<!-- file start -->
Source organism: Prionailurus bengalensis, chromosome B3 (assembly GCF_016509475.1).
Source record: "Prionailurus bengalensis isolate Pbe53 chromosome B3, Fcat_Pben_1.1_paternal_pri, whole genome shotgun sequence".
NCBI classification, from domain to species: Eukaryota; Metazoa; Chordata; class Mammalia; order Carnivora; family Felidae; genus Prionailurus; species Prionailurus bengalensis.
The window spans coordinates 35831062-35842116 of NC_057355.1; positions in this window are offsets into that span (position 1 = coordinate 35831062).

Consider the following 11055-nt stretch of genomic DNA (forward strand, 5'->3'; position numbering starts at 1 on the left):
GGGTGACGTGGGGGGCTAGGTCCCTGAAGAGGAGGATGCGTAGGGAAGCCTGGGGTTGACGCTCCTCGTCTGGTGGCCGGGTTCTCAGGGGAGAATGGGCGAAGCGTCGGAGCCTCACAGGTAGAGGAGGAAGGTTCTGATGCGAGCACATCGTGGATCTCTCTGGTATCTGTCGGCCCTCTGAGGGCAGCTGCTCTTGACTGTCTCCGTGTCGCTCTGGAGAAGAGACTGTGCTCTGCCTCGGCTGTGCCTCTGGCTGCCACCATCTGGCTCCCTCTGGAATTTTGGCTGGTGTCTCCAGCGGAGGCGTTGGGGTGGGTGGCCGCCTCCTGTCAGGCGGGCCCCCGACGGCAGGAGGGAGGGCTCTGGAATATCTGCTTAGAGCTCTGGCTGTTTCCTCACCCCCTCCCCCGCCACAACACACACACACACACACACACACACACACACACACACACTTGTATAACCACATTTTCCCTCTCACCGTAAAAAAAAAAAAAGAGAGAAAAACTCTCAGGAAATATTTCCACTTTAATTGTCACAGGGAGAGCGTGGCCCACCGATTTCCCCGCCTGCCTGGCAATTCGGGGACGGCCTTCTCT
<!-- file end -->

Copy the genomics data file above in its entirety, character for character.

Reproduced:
Source organism: Prionailurus bengalensis, chromosome B3 (assembly GCF_016509475.1).
Source record: "Prionailurus bengalensis isolate Pbe53 chromosome B3, Fcat_Pben_1.1_paternal_pri, whole genome shotgun sequence".
NCBI classification, from domain to species: Eukaryota; Metazoa; Chordata; class Mammalia; order Carnivora; family Felidae; genus Prionailurus; species Prionailurus bengalensis.
The window spans coordinates 35831062-35842116 of NC_057355.1; positions in this window are offsets into that span (position 1 = coordinate 35831062).

Consider the following 11055-nt stretch of genomic DNA (forward strand, 5'->3'; position numbering starts at 1 on the left):
GGGTGACGTGGGGGGCTAGGTCCCTGAAGAGGAGGATGCGTAGGGAAGCCTGGGGTTGACGCTCCTCGTCTGGTGGCCGGGTTCTCAGGGGAGAATGGGCGAAGCGTCGGAGCCTCACAGGTAGAGGAGGAAGGTTCTGATGCGAGCACATCGTGGATCTCTCTGGTATCTGTCGGCCCTCTGAGGGCAGCTGCTCTTGACTGTCTCCGTGTCGCTCTGGAGAAGAGACTGTGCTCTGCCTCGGCTGTGCCTCTGGCTGCCACCATCTGGCTCCCTCTGGAATTTTGGCTGGTGTCTCCAGCGGAGGCGTTGGGGTGGGTGGCCGCCTCCTGTCAGGCGGGCCCCCGACGGCAGGAGGGAGGGCTCTGGAATATCTGCTTAGAGCTCTGGCTGTTTCCTCACCCCCTCCCCCGCCACAACACACACACACACACACACACACACACACACACACACACTTGTATAACCACATTTTCCCTCTCACCGTAAAAAAAAAAAAAGAGAGAAAAACTCTCAGGAAATATTTCCACTTTAATTGTCACAGGGAGAGCGTGGCCCACCGATTTCCCCGCCTGCCTGGCAATTCGGGGACGGCCTTCTCT